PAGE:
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Youth summer sports find a way to survive

Posted at 11:03 PM, Aug 04, 2020
and last updated 2020-08-05 00:03:22-04

Youth baseball this summer, in a different form.

"Rightfully so, a lot of nervous parents about how this was going to happen," Rock Ventures CEO Mike Zimmerman said.

"A lot of social distancing the first two days. Everybody was really responsible. But then as things progressed? We had to remind people of our policies. But now, it feels like we're kind of back to normal."

"We're trying to stress the fact that there is some things that we just gotta pay attention to, just from a safety perspective," Lamont Lightning 11-U Head Coach Guy Sulzberger said.

"And we're carrying around these spray bottles with gel and hand sanitizer that's you know, a new piece of equipment that usually (is) not part of the bag, right?" Sulzberger said.

"We used to do the baseballs, switch them up. But we now push a lot of that on the team because what we found is you know, each team has a little bit of specific desire," Zimmerman said.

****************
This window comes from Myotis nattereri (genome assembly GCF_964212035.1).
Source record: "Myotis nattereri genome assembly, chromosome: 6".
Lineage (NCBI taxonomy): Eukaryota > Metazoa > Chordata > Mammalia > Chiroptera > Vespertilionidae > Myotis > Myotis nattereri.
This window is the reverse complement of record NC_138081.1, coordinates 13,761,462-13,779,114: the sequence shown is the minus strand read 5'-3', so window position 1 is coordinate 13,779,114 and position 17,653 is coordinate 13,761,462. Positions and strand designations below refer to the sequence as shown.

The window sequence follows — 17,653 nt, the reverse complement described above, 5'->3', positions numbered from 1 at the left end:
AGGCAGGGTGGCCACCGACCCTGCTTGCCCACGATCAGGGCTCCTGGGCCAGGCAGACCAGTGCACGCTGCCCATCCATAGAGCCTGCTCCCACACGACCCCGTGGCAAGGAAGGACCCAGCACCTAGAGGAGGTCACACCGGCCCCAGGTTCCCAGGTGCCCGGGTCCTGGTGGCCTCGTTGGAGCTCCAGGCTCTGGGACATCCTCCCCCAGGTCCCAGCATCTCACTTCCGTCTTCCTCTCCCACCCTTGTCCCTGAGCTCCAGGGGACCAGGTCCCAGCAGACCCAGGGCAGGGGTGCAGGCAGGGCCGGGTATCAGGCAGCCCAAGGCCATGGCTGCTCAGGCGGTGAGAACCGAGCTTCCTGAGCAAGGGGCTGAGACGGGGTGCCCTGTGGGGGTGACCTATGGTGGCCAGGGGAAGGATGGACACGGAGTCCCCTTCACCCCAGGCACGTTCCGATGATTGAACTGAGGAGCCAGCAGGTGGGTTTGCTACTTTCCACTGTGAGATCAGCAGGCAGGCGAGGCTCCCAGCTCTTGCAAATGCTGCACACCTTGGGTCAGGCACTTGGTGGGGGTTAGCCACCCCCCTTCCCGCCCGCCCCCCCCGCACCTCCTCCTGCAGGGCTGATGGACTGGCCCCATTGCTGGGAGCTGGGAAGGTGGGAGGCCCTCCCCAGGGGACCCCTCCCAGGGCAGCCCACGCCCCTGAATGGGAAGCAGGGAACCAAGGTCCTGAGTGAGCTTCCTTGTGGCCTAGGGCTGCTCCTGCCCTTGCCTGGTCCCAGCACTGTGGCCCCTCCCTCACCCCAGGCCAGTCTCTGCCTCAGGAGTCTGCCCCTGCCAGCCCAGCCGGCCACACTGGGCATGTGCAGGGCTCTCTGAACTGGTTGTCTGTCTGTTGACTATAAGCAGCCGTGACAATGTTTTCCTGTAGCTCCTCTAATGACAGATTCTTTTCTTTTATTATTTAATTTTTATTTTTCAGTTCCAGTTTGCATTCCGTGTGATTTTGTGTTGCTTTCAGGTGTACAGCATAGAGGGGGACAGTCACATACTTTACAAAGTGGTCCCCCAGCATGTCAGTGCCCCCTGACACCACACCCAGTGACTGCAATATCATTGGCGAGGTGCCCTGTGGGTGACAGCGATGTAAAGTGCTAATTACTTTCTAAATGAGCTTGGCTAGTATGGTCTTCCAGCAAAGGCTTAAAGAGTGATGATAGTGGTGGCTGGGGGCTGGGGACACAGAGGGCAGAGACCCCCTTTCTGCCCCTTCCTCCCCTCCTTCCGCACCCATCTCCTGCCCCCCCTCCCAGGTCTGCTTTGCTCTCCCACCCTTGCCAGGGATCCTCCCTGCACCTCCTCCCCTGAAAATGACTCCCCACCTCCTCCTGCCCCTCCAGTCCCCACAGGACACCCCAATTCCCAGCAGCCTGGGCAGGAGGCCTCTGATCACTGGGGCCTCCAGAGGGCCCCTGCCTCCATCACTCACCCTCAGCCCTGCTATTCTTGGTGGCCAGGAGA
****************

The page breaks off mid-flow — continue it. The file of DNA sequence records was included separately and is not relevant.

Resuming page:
The Rock in Franklin has hosted tournaments since June. With protocols to keep kids safe, healthy, and active.

"Wiping the equipment down and like passing out hand sanitizer? We're trying to keep the parents kind of thinking about that, so the kids can think about playing baseball, right?" Sulzberger said.

"This is a unique complex. It's a 170 acres," Zimmerman said. "Nestled next to Whitnall Park. It's got great sight lines. And you know, when there's baseball going on? Especially like a time, like in COVID? It's just, as we were talking about the sounds, it's awesome to hear."

The weather this summer has been nearly ideal. It's why we live here and put up with the winters, they say.

"I mean we've explained all these rules and social distancing and masks and hand sanitizer," Sulzberger says. "I think for right now? We're trying to make sure the kids are doing the basics. And you know, it's great to be up here in Wisconsin, where you know I think the threat is a little different, than where we're from in the Chicagoland area."

"We're fortunate because are business is outdoors. So the risk compared to other businesses that operate indoors? Is a lot, lot lower," Zimmerman said.

And when safe? These coaches and parents say let the kids play.

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